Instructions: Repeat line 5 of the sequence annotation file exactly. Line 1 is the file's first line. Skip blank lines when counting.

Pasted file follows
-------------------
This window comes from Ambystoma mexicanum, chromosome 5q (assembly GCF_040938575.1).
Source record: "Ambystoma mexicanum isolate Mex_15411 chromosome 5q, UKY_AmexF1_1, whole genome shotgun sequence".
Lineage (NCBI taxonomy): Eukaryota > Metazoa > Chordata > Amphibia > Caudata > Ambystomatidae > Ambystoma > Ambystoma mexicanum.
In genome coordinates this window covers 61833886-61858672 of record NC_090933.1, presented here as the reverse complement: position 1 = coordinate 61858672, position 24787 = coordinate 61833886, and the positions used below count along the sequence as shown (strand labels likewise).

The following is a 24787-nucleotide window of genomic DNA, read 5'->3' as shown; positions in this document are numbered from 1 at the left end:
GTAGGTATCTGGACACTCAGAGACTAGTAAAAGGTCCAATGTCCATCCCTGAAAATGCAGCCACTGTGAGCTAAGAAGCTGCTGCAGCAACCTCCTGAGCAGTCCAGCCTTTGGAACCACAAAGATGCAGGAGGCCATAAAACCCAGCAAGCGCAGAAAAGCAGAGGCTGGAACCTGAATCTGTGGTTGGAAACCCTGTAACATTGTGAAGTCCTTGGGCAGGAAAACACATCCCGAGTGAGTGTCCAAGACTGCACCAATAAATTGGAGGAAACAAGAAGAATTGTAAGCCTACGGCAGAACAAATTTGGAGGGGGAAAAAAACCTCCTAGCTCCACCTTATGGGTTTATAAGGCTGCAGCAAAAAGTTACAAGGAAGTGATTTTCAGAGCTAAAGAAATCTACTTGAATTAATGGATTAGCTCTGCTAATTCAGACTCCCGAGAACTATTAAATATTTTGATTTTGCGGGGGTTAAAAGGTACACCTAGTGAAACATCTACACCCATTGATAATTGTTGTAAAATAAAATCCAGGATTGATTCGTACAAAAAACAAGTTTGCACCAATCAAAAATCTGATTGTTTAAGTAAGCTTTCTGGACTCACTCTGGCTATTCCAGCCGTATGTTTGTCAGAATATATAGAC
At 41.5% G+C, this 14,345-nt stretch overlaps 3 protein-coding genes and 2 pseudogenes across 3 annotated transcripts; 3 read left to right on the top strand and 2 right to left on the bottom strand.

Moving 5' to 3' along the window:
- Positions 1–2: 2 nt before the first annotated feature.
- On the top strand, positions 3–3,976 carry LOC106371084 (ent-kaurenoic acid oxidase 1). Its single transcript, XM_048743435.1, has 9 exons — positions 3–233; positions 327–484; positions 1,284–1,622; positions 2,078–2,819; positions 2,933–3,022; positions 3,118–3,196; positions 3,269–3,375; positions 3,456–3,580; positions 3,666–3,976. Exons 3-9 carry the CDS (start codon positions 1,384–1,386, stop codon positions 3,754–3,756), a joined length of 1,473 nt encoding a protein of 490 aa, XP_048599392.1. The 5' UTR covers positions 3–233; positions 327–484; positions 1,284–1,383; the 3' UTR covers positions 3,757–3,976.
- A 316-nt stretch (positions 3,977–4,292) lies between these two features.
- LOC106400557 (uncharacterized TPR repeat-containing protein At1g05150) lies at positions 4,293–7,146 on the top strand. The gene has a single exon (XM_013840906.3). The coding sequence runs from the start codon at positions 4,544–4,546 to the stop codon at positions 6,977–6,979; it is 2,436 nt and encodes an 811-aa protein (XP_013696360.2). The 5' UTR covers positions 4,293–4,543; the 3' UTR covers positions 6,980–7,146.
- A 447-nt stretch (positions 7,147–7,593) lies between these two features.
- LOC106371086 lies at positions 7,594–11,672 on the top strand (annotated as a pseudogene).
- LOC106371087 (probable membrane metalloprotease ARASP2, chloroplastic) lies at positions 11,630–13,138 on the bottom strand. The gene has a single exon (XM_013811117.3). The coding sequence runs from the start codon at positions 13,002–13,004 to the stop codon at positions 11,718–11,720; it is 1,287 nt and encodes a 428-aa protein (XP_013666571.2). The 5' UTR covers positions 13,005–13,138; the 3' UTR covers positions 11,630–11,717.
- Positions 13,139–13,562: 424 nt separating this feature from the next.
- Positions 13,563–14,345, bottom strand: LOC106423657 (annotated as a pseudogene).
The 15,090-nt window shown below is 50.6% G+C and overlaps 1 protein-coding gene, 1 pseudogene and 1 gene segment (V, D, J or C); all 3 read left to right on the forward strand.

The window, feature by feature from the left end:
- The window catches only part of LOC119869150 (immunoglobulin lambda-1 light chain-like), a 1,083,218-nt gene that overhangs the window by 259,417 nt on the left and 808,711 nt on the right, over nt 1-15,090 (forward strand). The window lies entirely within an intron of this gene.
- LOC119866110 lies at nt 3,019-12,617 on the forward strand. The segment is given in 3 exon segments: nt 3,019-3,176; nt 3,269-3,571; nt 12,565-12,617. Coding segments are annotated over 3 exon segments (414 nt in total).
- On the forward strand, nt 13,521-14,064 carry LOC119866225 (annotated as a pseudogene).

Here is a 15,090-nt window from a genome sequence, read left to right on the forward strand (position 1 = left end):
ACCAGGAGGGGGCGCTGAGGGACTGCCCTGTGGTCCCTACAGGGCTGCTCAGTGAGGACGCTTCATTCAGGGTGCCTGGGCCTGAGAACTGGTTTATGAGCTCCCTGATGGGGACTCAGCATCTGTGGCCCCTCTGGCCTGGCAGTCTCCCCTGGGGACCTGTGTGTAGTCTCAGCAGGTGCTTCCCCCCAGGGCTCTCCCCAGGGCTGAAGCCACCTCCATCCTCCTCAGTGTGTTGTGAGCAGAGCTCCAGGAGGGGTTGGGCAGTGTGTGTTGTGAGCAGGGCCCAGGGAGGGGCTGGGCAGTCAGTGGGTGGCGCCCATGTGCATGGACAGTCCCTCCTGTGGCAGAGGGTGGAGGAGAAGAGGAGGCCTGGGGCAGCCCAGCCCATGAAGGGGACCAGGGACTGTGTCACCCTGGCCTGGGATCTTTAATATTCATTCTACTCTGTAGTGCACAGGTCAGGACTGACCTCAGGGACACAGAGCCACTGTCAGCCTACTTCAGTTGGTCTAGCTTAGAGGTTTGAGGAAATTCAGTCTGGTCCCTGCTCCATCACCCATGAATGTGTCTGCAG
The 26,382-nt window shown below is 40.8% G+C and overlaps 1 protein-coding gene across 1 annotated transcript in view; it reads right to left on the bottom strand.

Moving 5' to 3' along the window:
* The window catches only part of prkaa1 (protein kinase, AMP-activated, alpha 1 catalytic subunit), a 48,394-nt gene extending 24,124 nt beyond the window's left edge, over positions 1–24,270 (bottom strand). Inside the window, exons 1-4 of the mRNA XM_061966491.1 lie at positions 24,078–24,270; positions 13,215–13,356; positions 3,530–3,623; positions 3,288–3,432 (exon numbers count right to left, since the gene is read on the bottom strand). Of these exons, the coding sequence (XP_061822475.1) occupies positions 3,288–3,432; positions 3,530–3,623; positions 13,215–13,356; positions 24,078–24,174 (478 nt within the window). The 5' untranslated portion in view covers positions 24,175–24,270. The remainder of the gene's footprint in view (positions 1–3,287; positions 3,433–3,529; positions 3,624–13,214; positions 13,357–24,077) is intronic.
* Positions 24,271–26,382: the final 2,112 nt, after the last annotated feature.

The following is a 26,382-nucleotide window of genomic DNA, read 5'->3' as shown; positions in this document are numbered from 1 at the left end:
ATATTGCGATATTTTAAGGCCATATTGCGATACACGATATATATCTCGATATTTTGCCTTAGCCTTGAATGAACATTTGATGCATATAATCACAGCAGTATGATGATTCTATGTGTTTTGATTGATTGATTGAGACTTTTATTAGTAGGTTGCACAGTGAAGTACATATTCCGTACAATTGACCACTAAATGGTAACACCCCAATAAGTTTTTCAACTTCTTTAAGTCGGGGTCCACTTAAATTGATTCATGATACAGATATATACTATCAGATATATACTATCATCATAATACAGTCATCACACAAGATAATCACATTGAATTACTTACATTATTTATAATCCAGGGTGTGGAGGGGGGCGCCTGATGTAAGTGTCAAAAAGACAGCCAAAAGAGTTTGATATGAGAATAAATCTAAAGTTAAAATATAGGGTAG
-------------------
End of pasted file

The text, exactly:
The following is a 24787-nucleotide window of genomic DNA, read 5'->3' as shown; positions in this document are numbered from 1 at the left end: